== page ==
Glucagon and Glycogen

Glucagon can be pictured as the antithesis of Insulin in the ongoing saga, and now global tragedy, of blood glucose regulation within the human body.

Glucose metabolism within a healthy human body goes like this: when food is consumed (especially carbohydrates) enzymes in the digestive system break down the compounds into sugars, which enter the bloodstream as the simple sugar (monosaccharide) glucose. As glucose builds up in the blood, the pancreas produces the hormone insulin which transports glucose to cells within the body to be used as energy immediately or stored for future use. Liver cells are especially important for storing unused glucose that otherwise would remain in the blood. Within the liver, glucose becomes stored as a complex sugar (polysaccharide) called glycogen.  

This process of glucose absorption into cells leads to a drop in glucose within the blood. At a certain point, blood glucose levels are low enough that the pancreas starts producing another hormone, glucagon, whose function is to communicate to the liver cells to release certain amounts of stored sugar, which is done through receptors that convert glycogen back to glucose and release the glucose into the blood. As the stored sugar is released into the blood, blood glucose levels begin to rise, and cells throughout the body are provided with enough glucose to maintain proper function and energy.

So within a healthy human body, the functions of insulin and glucagon are essential and natural in regulating blood glucose levels and maintaining proper muscular and cognitive function.

Glucagon serves an additional function as well, which is to signal the release of stored fats within the liver through a process known as lipolysis. The release of stored fatty acids from the liver to be used by other tissues within the body, such as skeletal tissues, also helps maintain energy and glucose balance within the body. This particular function of glucagon is important for both healthy individuals and those with type 1 and advanced stages of type 2 diabetes.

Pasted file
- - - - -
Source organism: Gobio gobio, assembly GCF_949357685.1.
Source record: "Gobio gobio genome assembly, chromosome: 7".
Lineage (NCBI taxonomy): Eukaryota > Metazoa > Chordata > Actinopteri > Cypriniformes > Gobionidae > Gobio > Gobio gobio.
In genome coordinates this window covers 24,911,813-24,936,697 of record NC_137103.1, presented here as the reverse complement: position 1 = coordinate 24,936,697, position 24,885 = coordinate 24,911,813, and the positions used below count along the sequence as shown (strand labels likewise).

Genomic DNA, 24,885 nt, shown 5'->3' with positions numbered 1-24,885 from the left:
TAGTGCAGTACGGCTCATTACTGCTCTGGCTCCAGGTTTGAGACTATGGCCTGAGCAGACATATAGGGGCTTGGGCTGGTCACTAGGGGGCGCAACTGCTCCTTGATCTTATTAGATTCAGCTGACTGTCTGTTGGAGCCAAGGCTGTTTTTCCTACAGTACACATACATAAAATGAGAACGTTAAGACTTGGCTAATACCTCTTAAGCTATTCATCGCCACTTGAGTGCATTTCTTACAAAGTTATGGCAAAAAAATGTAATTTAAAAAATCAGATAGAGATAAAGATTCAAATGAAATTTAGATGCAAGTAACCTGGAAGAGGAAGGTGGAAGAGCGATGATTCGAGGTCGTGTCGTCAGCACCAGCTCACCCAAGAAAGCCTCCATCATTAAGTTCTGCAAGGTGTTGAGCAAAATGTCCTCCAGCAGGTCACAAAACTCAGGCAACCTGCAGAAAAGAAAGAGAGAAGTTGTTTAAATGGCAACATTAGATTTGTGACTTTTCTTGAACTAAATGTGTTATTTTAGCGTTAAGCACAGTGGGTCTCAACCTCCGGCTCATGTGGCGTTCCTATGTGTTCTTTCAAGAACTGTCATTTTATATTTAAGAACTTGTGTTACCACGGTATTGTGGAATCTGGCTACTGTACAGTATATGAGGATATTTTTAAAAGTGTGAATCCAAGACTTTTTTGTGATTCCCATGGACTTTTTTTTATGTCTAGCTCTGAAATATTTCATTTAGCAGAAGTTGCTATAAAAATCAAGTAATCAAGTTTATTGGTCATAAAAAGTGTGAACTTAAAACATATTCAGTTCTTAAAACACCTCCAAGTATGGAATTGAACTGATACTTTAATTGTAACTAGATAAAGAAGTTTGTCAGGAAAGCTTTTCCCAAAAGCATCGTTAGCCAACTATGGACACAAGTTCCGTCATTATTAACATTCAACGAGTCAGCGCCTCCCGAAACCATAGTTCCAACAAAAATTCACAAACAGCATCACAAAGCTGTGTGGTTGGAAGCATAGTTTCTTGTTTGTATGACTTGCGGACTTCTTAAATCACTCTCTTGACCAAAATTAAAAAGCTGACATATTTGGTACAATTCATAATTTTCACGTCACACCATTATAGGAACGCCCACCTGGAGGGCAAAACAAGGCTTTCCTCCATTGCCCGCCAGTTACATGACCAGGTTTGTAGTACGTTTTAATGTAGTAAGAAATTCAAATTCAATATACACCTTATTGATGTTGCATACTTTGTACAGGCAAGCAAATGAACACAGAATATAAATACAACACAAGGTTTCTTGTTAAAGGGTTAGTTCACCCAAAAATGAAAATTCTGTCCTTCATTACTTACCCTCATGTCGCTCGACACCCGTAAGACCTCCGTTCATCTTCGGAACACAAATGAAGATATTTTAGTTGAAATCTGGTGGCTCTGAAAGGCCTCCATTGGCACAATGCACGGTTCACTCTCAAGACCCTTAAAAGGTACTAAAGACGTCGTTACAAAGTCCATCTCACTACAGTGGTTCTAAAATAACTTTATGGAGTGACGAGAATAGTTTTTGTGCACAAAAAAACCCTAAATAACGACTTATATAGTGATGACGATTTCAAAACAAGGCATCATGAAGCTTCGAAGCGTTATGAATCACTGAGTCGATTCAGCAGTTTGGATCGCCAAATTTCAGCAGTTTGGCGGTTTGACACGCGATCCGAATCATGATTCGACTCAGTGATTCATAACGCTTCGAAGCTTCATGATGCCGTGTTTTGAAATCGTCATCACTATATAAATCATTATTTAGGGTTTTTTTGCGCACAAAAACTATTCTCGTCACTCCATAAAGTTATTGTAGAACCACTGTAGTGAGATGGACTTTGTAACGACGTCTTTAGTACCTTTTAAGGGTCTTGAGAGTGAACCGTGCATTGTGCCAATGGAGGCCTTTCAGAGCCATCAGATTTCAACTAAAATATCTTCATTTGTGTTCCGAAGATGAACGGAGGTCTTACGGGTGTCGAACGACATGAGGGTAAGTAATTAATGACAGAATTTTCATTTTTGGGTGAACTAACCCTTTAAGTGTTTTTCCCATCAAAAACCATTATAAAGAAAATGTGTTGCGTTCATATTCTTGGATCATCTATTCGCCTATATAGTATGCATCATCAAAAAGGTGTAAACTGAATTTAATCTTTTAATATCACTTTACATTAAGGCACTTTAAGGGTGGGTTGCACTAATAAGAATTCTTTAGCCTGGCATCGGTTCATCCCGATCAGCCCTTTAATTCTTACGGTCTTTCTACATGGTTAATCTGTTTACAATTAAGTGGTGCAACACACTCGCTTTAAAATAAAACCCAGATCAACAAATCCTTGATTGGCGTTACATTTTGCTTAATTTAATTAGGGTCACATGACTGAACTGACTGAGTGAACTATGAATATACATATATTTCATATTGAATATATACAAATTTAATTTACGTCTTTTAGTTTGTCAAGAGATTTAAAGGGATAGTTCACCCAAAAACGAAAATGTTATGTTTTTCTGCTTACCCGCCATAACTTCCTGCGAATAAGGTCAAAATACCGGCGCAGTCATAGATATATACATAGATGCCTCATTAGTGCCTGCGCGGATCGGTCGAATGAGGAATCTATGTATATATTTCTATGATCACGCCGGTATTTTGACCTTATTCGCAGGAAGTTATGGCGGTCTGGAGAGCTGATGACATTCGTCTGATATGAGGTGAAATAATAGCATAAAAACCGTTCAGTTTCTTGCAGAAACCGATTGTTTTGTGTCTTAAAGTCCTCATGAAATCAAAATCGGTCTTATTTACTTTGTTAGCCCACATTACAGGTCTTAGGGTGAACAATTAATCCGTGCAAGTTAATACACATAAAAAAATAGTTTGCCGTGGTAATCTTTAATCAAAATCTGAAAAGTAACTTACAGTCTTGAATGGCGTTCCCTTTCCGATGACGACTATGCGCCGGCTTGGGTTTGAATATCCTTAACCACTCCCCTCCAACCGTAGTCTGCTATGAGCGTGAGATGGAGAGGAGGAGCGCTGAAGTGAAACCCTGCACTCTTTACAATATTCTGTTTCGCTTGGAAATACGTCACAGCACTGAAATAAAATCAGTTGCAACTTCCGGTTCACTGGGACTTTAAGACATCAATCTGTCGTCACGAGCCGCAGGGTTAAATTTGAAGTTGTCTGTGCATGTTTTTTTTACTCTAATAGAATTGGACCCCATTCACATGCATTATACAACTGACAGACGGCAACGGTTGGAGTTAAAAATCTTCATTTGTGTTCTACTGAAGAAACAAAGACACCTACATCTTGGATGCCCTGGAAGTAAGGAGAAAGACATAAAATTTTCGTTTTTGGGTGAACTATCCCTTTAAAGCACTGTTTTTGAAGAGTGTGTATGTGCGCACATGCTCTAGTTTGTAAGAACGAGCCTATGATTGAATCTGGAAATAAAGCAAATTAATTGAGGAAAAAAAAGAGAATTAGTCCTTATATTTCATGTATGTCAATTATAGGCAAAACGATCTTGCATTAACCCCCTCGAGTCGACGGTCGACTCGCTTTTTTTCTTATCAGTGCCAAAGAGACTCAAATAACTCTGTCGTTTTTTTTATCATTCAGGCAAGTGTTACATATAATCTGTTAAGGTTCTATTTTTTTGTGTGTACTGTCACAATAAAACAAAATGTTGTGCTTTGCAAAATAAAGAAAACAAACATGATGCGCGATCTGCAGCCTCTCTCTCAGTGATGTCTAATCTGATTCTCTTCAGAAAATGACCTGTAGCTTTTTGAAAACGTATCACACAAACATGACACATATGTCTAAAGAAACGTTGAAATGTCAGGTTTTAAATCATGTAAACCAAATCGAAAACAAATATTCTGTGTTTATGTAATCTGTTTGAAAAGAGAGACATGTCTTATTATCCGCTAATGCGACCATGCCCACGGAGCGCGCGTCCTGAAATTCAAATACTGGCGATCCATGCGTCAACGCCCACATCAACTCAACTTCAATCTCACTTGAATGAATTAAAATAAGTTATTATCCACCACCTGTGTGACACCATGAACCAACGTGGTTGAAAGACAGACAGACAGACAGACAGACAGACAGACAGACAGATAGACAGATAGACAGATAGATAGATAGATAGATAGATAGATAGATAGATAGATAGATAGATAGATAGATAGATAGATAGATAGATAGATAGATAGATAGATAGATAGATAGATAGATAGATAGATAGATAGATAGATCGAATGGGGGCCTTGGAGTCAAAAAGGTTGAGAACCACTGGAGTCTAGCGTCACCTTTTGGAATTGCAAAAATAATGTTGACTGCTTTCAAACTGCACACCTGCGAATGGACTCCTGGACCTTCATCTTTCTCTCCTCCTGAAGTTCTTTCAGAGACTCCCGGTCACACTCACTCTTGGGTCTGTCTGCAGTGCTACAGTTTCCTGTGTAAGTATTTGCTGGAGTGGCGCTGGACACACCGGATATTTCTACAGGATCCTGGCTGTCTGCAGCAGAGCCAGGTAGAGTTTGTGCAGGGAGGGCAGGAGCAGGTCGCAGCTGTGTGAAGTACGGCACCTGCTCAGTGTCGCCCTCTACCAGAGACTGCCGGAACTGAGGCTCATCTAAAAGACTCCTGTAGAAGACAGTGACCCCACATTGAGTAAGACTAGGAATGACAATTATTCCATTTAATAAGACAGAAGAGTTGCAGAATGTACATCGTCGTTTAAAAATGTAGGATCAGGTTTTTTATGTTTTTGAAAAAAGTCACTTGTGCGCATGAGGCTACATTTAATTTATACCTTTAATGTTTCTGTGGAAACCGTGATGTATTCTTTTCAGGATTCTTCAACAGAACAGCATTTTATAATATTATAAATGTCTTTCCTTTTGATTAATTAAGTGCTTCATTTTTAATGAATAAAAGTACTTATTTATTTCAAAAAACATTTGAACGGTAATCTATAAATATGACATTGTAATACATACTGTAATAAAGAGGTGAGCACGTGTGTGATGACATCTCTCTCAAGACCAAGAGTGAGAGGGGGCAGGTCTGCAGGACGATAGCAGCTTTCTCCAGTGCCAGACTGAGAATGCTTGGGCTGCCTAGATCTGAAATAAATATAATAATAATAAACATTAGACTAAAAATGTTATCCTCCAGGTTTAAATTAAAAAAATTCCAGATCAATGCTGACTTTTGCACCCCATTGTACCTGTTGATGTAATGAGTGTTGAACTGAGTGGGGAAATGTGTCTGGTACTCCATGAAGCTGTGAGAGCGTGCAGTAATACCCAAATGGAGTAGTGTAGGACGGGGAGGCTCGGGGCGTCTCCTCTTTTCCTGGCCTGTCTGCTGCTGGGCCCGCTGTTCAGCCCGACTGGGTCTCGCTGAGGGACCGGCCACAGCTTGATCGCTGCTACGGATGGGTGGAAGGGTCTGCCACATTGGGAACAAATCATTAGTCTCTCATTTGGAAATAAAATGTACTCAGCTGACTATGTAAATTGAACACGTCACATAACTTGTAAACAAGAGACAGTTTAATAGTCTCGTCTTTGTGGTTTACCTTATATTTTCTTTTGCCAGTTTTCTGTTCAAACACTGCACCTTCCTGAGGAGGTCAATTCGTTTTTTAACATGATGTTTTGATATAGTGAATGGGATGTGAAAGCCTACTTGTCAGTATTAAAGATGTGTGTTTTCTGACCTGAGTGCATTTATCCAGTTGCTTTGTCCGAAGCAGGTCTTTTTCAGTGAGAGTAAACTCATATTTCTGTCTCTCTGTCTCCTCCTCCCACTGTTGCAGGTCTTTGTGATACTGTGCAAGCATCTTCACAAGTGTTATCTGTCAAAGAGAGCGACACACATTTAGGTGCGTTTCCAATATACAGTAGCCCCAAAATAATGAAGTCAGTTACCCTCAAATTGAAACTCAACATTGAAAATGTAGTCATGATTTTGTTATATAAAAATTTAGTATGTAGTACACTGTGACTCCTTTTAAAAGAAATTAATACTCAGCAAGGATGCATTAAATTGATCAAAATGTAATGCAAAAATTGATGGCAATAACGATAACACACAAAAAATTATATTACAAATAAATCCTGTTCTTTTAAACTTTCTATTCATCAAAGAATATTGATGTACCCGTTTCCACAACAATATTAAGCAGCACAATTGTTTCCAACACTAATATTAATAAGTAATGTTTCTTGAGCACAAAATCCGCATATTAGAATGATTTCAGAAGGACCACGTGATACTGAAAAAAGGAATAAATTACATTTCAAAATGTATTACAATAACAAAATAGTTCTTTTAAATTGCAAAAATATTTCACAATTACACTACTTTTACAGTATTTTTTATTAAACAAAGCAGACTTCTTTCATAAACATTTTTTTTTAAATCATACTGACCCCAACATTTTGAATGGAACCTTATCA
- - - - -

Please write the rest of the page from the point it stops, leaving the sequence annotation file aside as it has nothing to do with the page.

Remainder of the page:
When someone has type 1 diabetes, insulin is not produced properly by the cells of the pancreas and must be administered externally in order to metabolize glucose.

Type 2 diabetes usually occurs when the cells of the body stop responding properly to insulin, leading glucose to stay within the bloodstream. Individuals with prediabetes begin to exhibit these signs of insulin resistance, which if not addressed with dietary and lifestyle changes such as eating fresh whole foods and exercising, will often lead to type 2 diabetes. For those with advanced stages of type 2 diabetes, the pancreatic cells that produce insulin eventually become exhausted and stop functioning, and insulin must be administered externally in order to metabolize glucose.

Glucagon is also something of a safety-net for those with type 1, type 2 and prediabetes. Since typically glucose remains in the bloodstream of diabetics long after eating, there is rarely reason for glucagon to be produced by the pancreas in order to release stored sugars and raise blood glucose levels. When too much insulin is externally administered, however, glucagon must be produced in order to prevent hypoglycemia, a dangerous condition where blood sugar levels are too low.

Resources and Further Reading

An in-depth look at the history and metabolic functions of glucagon:

A look at carbohydrates and their impact of glucose metabolism:


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